Will food ever be safe?
By IVAN PENN
Published April 28, 2007
What's a pet owner to do? You check the recall list and the product you feed your pet isn't there.
So you keep using the same pet food.
But then, as it has several times already, including late this week, the U.S. Food and Drug Administration announces an expansion of the recall list. With almost 5, 600 products listed, you search again. And your brand has been added.
That's what happened to Debbie Cmar. When the recall first was announced, the 43-year-old Oldsmar woman checked the list for her brand, Nutro Max Gourmet Classics.
It wasn't there.
But it showed up on the list weeks later - too late for 11-year-old Petunia, a Siamese cat, and 16-year-old Princess, a Persian. They died April 18 and 19, both of renal, or kidney, failure, the cause of death for pets who have eaten the food laden with a toxic substance.
Cmar has spent some $9, 000 trying to save her cats.
"I think the most disturbing thing was my cats showed signs before the food was recalled, " Cmar said. "It's really very scary when you start seeing the magnitude of it all."
Several of Michelle Johnson's nine dogs have shown signs of illness.
Yogi, a 7-year-old black poodle, has been fighting for his life for several days. Abby, a 15-year-old West Island terrier, died a week ago.
"It's real traumatic for everybody, the dogs, for us and even the rest of my family, " said Johnson of Clearwater. "My mom, you know she loves the dogs, too."
Abby and Yogi were diagnosed with renal failure. But Johnson's pet food, Natural Balance's Ultra Premium and Eatable dog foods, are not on the recall list.
Natural Balance has tested those products and found they do not have the ingredients involved in the recall: wheat gluten, corn gluten and rice protein imported from China.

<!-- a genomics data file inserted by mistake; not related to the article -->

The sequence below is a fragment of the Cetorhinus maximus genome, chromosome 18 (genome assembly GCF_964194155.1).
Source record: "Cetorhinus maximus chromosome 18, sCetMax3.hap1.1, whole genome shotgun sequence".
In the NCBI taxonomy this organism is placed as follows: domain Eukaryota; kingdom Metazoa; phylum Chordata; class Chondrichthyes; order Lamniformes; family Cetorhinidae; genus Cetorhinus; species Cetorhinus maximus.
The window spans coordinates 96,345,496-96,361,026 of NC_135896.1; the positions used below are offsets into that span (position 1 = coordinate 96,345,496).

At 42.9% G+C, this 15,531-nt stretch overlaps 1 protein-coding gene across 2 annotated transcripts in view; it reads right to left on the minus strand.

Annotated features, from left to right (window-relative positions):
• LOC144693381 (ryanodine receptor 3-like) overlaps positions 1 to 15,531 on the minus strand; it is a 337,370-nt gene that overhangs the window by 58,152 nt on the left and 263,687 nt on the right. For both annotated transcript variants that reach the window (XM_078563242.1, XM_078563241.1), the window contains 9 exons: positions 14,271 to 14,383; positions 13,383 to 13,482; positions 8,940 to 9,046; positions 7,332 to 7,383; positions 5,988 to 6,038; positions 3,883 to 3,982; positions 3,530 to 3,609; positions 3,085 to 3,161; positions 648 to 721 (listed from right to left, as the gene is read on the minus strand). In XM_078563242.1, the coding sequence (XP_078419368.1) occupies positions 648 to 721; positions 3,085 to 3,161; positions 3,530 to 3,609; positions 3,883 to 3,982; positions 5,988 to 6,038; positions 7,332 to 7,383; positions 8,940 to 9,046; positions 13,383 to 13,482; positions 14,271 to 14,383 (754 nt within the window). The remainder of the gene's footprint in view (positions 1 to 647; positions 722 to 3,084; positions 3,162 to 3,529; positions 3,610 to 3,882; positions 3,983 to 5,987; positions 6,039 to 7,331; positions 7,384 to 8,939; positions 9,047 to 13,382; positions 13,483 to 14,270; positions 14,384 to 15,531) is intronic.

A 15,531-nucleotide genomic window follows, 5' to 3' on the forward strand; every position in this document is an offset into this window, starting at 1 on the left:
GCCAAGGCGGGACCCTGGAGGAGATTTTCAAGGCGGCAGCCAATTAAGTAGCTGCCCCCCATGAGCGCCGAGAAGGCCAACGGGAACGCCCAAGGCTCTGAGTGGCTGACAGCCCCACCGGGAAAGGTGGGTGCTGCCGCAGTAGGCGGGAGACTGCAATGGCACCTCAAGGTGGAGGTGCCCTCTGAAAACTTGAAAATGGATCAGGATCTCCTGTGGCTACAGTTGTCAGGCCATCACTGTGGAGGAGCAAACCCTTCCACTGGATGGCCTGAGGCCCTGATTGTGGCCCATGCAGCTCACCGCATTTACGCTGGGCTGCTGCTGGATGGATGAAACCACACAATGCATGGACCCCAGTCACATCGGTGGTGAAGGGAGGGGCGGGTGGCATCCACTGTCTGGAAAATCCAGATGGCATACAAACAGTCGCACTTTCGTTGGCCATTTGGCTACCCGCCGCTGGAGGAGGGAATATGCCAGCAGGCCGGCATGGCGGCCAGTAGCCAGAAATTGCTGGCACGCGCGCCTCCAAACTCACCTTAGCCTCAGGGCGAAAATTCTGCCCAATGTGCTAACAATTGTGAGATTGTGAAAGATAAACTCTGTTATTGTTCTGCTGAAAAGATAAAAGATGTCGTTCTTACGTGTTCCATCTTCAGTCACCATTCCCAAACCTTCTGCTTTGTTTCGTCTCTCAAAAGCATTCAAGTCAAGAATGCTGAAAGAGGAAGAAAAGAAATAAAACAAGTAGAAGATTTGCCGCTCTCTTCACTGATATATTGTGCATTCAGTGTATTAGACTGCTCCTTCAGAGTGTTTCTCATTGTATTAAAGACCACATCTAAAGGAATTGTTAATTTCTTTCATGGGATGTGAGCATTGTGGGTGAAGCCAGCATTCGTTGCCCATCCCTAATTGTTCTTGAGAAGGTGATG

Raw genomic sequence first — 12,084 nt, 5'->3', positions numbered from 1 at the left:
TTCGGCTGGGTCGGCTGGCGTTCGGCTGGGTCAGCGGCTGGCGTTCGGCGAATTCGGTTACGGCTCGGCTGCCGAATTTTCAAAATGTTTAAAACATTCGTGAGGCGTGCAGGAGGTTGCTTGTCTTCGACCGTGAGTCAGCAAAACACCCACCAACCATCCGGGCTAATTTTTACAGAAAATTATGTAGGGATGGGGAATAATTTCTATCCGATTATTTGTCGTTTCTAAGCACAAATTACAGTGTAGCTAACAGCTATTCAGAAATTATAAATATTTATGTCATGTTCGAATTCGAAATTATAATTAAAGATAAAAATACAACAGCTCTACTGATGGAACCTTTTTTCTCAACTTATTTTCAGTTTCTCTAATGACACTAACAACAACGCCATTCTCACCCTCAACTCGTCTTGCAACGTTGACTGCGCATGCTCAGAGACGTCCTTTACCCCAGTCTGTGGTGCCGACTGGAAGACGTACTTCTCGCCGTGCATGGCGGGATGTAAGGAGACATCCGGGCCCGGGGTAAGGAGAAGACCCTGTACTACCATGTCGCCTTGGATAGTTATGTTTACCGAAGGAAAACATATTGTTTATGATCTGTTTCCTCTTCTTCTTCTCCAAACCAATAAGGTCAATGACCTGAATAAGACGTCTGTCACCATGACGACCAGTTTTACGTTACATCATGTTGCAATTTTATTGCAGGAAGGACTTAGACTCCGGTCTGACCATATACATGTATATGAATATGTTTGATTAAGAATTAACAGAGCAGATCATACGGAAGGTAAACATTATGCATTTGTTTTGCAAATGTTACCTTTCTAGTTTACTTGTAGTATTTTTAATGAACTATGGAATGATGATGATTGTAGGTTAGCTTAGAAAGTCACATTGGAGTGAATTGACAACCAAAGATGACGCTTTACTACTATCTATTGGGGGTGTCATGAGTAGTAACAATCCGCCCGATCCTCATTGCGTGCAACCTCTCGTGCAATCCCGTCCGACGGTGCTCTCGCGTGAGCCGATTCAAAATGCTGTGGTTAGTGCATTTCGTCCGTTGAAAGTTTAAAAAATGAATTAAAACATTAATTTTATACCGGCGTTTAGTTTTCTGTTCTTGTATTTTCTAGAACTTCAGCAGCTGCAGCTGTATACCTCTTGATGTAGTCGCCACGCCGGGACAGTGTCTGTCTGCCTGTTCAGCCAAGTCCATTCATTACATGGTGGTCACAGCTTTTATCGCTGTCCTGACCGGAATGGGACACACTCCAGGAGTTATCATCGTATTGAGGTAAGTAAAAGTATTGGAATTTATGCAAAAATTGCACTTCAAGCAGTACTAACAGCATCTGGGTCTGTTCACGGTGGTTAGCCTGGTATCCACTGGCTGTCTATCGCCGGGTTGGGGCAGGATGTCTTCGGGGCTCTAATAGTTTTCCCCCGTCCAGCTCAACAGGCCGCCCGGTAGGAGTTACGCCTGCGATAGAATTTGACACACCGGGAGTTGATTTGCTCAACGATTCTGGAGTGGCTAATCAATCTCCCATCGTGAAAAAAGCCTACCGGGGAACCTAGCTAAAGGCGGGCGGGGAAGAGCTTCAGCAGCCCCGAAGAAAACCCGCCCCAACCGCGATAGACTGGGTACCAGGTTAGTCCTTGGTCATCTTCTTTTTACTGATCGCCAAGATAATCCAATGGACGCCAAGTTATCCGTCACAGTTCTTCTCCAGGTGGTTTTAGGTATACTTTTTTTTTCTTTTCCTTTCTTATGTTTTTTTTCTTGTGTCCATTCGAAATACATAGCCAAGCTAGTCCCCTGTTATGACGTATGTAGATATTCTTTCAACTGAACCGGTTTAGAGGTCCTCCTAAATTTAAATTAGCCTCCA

Those three ingredients contained a toxic substance called melamine that has caused illness and death to pets.
Daniel Bernstein, a spokesman for Natural Balance, said the company has tested the products and will again test the Ultra Premium. But he said he's confident the product is safe.
"The Ultra Premium is the food I feed my dog, " Bernstein said. "I'm not paid enough to kill my dog. ... There's no smoking gun."
An expanding list
The Food and Drug Administration announced a nationwide pet food recall in March after melamine - which is used to make plastics - was discovered in pet foods made by Menu Foods. It has since expanded to thousands of products.
Not all of the items listed on the recall have been determined to be detrimental to pets. Some companies recalled products as a precaution.
On Friday, federal agents searched facilities of a pet food manufacturer and one of its suppliers as part of the investigation into the widening recall.
The inquiry follows an FDA announcement Thursday of an expansion of the recall list after pet food manufacturers identified products that contained the contaminated rice protein.
Lawyers have begun soliciting clients over the Internet for class-action lawsuits against manufacturers.
As more animals arrive at pet emergency rooms with kidney problems, the recall is prompting more questions than answers.
Dr. Jean McKnight, a veterinarian at Animal Emergency of Countryside in Palm Harbor, where the Johnsons' dogs were treated, said she's seeing a rise in cats and dogs coming in the hospital with kidney disease.